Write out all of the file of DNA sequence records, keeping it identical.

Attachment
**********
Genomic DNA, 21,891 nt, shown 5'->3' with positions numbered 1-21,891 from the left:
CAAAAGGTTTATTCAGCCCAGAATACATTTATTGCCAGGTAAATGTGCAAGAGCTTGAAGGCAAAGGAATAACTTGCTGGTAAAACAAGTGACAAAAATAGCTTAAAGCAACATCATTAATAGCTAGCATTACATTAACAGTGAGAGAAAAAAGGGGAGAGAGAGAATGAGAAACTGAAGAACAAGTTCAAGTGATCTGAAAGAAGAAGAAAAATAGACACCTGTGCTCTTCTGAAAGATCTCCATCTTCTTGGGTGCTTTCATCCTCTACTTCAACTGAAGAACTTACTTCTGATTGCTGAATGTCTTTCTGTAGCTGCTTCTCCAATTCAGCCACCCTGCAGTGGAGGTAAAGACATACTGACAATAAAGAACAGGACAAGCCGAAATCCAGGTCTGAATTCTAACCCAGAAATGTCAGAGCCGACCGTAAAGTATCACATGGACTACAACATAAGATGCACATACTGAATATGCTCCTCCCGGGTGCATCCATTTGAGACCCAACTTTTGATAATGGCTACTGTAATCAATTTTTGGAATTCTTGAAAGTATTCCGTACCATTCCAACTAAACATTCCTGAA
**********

Genomic DNA, 21,891 nt, shown 5'->3' with positions numbered 1-21,891 from the left:
CAAAAGGTTTATTCAGCCCAGAATACATTTATTGCCAGGTAAATGTGCAAGAGCTTGAAGGCAAAGGAATAACTTGCTGGTAAAACAAGTGACAAAAATAGCTTAAAGCAACATCATTAATAGCTAGCATTACATTAACAGTGAGAGAAAAAAGGGGAGAGAGAGAATGAGAAACTGAAGAACAAGTTCAAGTGATCTGAAAGAAGAAGAAAAATAGACACCTGTGCTCTTCTGAAAGATCTCCATCTTCTTGGGTGCTTTCATCCTCTACTTCAACTGAAGAACTTACTTCTGATTGCTGAATGTCTTTCTGTAGCTGCTTCTCCAATTCAGCCACCCTGCAGTGGAGGTAAAGACATACTGACAATAAAGAACAGGACAAGCCGAAATCCAGGTCTGAATTCTAACCCAGAAATGTCAGAGCCGACCGTAAAGTATCACATGGACTACAACATAAGATGCACATACTGAATATGCTCCTCCCGGGTGCATCCATTTGAGACCCAACTTTTGATAATGGCTACTGTAATCAATTTTTGGAATTCTTGAAAGTATTCCGTACCATTCCAACTAAACATTCCTGAA